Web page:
[Python-Dev] removing nested tuple function parameters
Guido van Rossum
guido at python.org
Mon Sep 19 19:21:28 CEST 2005
On 9/19/05, Terry Reedy <tjreedy at udel.edu> wrote:
> I consider the current situation to be a consistency feature. To a first
> approximation, Python function calls 'pass' objects by name-binding:
> param_name_list = arg_object_list
> Disabling structure unpacking in this assignment would make the language
> slightly more complex. Someone else posted the same observation in c.l.p.
Maybe, but there are enough differences between parameter/argument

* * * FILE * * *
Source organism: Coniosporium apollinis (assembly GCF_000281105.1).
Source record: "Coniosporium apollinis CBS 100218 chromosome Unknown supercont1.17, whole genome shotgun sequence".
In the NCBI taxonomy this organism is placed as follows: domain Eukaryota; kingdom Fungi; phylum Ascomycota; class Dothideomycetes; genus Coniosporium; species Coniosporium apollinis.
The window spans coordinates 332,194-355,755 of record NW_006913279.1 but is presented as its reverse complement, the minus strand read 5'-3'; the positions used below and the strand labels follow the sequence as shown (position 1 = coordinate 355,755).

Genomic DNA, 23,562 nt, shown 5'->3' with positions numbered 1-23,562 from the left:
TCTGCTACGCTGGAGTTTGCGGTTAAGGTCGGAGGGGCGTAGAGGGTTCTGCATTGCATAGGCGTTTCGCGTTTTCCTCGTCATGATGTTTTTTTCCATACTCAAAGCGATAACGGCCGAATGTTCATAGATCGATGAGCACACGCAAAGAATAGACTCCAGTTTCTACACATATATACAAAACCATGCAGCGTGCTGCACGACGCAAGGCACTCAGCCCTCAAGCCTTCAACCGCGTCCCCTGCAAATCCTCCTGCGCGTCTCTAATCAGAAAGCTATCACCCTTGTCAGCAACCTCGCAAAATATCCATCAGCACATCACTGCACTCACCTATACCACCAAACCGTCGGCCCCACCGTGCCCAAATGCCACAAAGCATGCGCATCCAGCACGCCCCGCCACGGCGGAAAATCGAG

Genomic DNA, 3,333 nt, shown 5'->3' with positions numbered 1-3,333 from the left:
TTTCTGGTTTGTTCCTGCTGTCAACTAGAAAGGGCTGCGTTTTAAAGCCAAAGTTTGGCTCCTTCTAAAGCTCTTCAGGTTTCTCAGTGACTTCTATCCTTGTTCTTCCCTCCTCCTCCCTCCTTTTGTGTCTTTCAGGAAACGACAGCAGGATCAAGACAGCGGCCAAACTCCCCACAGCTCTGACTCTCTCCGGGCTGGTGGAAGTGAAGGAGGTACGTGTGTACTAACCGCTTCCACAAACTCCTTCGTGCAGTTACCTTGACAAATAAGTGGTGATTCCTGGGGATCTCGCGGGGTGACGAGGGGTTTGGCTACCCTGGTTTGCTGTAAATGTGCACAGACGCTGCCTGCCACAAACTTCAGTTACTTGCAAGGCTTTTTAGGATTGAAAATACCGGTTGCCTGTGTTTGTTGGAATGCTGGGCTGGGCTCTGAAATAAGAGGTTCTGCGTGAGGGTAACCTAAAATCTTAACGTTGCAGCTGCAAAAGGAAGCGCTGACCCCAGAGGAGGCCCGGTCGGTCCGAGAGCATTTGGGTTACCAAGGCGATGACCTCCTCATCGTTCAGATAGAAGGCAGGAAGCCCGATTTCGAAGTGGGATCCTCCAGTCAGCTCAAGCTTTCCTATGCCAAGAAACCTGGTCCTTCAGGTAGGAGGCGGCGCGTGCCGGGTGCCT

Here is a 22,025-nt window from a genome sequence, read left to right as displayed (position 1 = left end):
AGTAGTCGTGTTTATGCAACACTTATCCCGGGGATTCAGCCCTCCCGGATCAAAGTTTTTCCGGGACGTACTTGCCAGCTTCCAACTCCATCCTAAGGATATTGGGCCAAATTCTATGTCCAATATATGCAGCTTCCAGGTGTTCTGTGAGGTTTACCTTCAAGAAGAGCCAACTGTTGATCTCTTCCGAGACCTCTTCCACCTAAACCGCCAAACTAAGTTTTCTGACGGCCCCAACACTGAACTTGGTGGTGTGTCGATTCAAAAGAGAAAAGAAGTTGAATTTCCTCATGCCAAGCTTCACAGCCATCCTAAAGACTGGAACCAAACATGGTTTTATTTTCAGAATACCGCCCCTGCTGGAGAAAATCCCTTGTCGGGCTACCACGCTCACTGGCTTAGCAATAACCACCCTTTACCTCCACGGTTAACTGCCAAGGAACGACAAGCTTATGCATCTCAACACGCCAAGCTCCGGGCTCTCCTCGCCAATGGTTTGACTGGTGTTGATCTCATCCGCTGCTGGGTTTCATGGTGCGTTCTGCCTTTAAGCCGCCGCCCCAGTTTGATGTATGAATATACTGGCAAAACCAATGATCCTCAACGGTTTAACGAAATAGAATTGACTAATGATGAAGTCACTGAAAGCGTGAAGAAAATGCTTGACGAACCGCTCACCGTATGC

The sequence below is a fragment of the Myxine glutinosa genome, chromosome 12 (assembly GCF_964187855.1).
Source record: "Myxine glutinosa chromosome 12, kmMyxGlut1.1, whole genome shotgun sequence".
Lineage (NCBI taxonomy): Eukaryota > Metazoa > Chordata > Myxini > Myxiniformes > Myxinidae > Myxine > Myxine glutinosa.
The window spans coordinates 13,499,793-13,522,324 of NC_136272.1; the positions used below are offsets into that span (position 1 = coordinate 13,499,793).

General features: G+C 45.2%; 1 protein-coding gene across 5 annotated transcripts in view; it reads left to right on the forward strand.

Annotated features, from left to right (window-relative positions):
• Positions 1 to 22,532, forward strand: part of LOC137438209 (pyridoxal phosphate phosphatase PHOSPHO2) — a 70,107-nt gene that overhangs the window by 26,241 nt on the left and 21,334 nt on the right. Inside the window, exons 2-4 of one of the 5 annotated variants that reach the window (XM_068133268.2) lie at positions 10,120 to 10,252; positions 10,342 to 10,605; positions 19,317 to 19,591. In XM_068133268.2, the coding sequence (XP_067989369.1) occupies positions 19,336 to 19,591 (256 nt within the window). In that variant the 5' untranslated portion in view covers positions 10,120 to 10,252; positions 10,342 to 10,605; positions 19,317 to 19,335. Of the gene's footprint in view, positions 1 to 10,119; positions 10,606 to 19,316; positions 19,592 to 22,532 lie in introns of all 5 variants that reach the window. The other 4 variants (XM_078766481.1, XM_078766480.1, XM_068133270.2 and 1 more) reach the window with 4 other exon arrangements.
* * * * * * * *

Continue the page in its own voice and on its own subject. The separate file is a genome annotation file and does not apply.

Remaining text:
lists and sequences that this consistency sounds rather foolish to me.
In fact, the feature came from a similar feature in ABC, but in ABC,
parameter lists *were* considered assignment targets -- the outer
level of parentheses was just a special case of tuple unpacking. Not
so in Python, which has keyword parameters, *varargs, **keywords, and
where f(x,) is the same as f(x) -- even though (x,) is a tuple and (x)
Also, I bet many people will be surprised to know that this code doesn't work:
add = lambda (x, y): x+y
print add(1, 2)
> Another thought. By directly unpacking and not naming a sequence, one
> 'announces' that only the components are of interest and that nothing will
> be done with the sequence object itself.
Fair enough, though I'm not sure what use we can make of that information.
--Guido van Rossum (home page: http://www.python.org/~guido/)
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